Click the topics below to see some defined terms and concepts that appear throughout our site.

Pathogens and Diseases

Acute flaccid myelitisa rare and serious neurological condition that causes weak muscles and reflexes, most commonly in young children
Antimicrobial resistance (AMR)a phenomenon that occurs over time when viruses, bacteria, and fungi develop mutations that allow them to survive despite treatment with medications; mutations occurs naturally but true resistance is often driven by misuse of antimicrobial agents
Apophysomycesa fungus found naturally in soils that can cause rare and oftentimes fatal infections; the only known outbreak followed exposure to a massive tornado in Joplin, MO
Bacillus cereusan environmental, foodborne bacterium that produces toxins in infected food, which may cause vomiting and diarrheal symptoms upon ingestion
Bordetella pertussisthe bacterial agent that causes pertussis (whooping cough), a highly contagious yet vaccine-preventable disease
Coccidioidesa fungal genus comprised of two species primarily found in soils of the North American Southwest, both of which infect the host through inhalation of spores and is the causative agent of Valley Fever; see Valley Fever
Cryptococcusan invasive environmental fungus that infects the host through inhalation of spores or yeast; inhaled fungus can cause cryptococcosis, a disease most often found in immunocompromised individuals that largely affects the lungs and nervous system
ESKAPE pathogensa category of six pathogens (Enterococcus spp., Staphylococcus aureus, Klebsiella pneumoniae, Acinetobacter baumannii, Pseudomonas aeruginosa, and Enterobacter spp.) that display resistance to multiple antimicrobial agents and are often spread in healthcare facilities
EV-D68a respiratory and enteric enterovirus that is known to  cause a rare polio like-disease known as acute flaccid myelitis; see Acute flaccid myelitis
Fungal meningitisa neurologic disease that can occur when a fungal infection spreads to the brain and spinal cord
Group A Streptococcusa bacteria (also called Streptococcus pyogenes) that can cause diseases such as strep throat, scarlet fever, and necrotizing fasciitis (i.e., flesh eating bacteria)
H1N1one of the two main types of human influenza viruses, both of which spread via respiratory droplets that can cause seasonal flu symptoms or more severe disease; H1N1 can recombine with other viruses (i.e., from pigs and birds), which led to the 2009 “swine flu” pandemic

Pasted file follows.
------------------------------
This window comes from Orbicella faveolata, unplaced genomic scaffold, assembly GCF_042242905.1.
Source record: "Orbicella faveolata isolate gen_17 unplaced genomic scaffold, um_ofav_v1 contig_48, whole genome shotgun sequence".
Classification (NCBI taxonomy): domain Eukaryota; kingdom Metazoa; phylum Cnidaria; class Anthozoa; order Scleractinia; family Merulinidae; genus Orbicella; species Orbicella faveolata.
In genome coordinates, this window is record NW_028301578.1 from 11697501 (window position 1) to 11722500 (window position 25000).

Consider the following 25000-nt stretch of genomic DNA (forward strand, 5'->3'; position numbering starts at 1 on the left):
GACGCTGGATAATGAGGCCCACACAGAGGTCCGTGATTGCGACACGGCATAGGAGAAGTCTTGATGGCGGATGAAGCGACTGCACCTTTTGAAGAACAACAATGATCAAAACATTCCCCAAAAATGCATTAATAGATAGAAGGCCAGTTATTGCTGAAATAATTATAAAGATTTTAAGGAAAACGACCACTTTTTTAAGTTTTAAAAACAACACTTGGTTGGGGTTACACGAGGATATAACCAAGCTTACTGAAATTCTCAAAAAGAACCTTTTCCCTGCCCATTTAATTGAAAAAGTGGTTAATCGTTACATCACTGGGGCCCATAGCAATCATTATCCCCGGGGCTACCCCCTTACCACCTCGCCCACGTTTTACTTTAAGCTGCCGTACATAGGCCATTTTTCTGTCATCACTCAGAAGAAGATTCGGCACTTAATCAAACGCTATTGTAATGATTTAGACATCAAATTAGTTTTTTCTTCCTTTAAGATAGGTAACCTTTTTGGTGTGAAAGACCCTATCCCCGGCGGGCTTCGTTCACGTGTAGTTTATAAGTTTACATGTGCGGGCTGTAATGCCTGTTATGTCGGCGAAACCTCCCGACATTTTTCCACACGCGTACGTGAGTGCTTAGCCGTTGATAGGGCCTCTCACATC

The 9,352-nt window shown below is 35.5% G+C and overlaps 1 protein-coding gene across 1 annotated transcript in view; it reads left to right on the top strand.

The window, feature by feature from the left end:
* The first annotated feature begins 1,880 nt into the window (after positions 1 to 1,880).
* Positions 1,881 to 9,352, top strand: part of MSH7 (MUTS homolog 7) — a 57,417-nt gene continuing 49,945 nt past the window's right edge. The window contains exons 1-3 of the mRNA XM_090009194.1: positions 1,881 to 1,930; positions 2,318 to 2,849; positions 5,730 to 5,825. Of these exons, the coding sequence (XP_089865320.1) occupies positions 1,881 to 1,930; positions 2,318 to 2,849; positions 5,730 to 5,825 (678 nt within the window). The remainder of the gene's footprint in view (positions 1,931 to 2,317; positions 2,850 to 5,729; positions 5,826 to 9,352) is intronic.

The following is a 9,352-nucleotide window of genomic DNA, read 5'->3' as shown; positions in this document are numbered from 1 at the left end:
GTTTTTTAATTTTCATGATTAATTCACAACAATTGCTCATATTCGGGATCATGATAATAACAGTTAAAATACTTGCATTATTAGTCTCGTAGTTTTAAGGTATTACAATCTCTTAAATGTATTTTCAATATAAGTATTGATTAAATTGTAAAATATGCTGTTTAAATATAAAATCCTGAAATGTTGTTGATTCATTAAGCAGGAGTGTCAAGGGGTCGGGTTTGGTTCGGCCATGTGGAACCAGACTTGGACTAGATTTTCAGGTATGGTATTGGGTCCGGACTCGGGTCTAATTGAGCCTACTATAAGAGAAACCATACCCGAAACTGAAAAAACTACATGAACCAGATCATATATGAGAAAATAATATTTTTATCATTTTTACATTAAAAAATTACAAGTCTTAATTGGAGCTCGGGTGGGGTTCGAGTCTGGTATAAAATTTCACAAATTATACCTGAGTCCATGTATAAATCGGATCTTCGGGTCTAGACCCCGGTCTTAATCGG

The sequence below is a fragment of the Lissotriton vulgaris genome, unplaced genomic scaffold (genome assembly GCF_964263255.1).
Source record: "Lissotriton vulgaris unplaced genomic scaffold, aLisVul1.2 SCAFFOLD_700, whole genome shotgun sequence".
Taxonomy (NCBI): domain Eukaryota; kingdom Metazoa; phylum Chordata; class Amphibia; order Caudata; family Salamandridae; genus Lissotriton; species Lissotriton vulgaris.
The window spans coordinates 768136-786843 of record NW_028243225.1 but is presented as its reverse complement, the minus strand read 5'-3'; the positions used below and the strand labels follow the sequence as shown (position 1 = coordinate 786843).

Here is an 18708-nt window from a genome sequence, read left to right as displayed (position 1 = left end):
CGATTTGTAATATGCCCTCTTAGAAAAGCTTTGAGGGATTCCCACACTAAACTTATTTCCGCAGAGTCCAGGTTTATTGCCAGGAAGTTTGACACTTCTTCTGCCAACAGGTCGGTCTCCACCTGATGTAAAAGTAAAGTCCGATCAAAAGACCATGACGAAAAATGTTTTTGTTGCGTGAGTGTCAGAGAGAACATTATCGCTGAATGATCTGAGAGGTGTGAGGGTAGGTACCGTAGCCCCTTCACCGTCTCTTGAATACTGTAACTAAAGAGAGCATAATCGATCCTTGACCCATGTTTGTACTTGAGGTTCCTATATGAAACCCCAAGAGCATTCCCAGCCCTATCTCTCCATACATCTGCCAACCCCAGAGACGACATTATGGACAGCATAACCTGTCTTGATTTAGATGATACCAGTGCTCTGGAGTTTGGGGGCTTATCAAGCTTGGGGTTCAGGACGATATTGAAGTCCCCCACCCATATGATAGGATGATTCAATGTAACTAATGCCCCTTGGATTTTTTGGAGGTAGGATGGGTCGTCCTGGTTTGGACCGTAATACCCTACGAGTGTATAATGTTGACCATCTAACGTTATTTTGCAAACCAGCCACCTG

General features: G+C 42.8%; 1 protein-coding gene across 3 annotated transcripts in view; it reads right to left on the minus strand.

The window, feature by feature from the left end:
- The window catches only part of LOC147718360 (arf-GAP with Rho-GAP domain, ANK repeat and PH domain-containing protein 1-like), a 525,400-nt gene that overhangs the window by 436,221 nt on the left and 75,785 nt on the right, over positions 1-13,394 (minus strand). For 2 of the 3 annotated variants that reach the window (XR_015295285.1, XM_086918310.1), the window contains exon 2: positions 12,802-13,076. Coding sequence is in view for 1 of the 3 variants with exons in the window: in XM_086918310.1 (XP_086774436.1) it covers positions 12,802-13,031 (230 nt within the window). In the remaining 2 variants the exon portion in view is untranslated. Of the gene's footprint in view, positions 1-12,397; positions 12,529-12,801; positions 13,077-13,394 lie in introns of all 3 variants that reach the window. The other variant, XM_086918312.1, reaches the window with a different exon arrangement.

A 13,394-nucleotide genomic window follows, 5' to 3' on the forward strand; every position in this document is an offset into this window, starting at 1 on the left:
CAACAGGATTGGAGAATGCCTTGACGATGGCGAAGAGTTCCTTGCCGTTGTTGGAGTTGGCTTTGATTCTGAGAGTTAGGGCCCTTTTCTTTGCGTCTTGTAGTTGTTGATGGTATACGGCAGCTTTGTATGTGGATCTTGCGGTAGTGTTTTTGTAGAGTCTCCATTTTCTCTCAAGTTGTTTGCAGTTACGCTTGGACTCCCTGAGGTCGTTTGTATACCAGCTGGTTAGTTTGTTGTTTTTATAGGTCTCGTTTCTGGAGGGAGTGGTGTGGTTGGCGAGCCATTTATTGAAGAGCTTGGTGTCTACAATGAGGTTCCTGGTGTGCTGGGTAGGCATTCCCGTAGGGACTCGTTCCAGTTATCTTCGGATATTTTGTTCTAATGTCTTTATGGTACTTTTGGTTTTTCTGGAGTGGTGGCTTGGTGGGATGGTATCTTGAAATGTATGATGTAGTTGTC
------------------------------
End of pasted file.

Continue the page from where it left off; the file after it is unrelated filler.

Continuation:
Methicillin-resistant Staphylococcus aureus (MRSA)an infection caused by bacterium Staphylococcus aureus that has developed resistance to multiple antibiotics, making it difficult to treat
Onchocercaa genus of parasites including Onchocerca lupi, a parasitic worm that causes canine river blindness in the U.S.; the diseases is spread via biting flies
Pseudomonasa genus of bacteria, including Pseudomonas aeruginosa, a common cause of healthcare-associated infections
Salmonella entericaa common bacterium that is excreted in the feces of infected humans and animals, which can then spread in unclean water or contaminated food, eventually causing diarrheal illness
Sarocladium kiliensean opportunistic environmental fungus with high resistance to most antifungal treatments that can cause severe systemic infections in humans
SARS-CoV-2the causative agent of the Covid-19 pandemic; infection usually causes mild respiratory symptoms in most individuals, but can lead to serious illness and death in high risk populations
Tick-borne relapsing fevera disease in the western United States; caused by a spirochete bacterium that is acquired from the bite of a tick, typically in caves or rustic cabin settings; recurring symptoms include fever and headache
Tuberculosisthe number-one infectious disease killer in humans; spread via respiratory aerosols that primarily affect the lungs; extremely drug-resistant (XDR) strains are increasing
Valley Fevera fungal disease, primarily in the American Southwest, caused by inhalation of Coccidioides spores; symptoms include cough, fever, and fatigue and can often be treated with antifungals